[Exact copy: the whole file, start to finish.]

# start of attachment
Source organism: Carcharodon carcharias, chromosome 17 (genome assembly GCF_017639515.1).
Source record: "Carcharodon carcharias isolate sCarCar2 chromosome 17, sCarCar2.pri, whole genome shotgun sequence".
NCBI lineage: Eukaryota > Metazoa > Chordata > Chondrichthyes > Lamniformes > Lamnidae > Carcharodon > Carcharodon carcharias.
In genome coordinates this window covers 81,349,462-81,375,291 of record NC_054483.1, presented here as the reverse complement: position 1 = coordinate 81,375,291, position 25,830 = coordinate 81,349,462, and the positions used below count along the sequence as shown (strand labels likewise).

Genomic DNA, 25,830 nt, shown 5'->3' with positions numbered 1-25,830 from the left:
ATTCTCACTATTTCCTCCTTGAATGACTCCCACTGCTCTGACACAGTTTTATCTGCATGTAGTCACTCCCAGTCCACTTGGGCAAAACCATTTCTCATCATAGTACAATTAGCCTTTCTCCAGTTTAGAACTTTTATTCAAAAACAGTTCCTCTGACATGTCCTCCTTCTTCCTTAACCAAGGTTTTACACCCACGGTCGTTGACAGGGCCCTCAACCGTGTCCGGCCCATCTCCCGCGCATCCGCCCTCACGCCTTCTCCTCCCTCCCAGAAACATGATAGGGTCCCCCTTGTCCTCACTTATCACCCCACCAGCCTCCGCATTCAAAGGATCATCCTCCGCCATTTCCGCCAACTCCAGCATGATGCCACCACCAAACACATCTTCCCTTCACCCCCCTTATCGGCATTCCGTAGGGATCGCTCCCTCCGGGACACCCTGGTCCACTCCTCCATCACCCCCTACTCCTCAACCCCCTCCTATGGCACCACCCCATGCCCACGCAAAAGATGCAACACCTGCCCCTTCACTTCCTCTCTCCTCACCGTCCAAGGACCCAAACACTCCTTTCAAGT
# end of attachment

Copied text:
Source organism: Carcharodon carcharias, chromosome 17 (genome assembly GCF_017639515.1).
Source record: "Carcharodon carcharias isolate sCarCar2 chromosome 17, sCarCar2.pri, whole genome shotgun sequence".
NCBI lineage: Eukaryota > Metazoa > Chordata > Chondrichthyes > Lamniformes > Lamnidae > Carcharodon > Carcharodon carcharias.
In genome coordinates this window covers 81,349,462-81,375,291 of record NC_054483.1, presented here as the reverse complement: position 1 = coordinate 81,375,291, position 25,830 = coordinate 81,349,462, and the positions used below count along the sequence as shown (strand labels likewise).

Genomic DNA, 25,830 nt, shown 5'->3' with positions numbered 1-25,830 from the left:
ATTCTCACTATTTCCTCCTTGAATGACTCCCACTGCTCTGACACAGTTTTATCTGCATGTAGTCACTCCCAGTCCACTTGGGCAAAACCATTTCTCATCATAGTACAATTAGCCTTTCTCCAGTTTAGAACTTTTATTCAAAAACAGTTCCTCTGACATGTCCTCCTTCTTCCTTAACCAAGGTTTTACACCCACGGTCGTTGACAGGGCCCTCAACCGTGTCCGGCCCATCTCCCGCGCATCCGCCCTCACGCCTTCTCCTCCCTCCCAGAAACATGATAGGGTCCCCCTTGTCCTCACTTATCACCCCACCAGCCTCCGCATTCAAAGGATCATCCTCCGCCATTTCCGCCAACTCCAGCATGATGCCACCACCAAACACATCTTCCCTTCACCCCCCTTATCGGCATTCCGTAGGGATCGCTCCCTCCGGGACACCCTGGTCCACTCCTCCATCACCCCCTACTCCTCAACCCCCTCCTATGGCACCACCCCATGCCCACGCAAAAGATGCAACACCTGCCCCTTCACTTCCTCTCTCCTCACCGTCCAAGGACCCAAACACTCCTTTCAAGT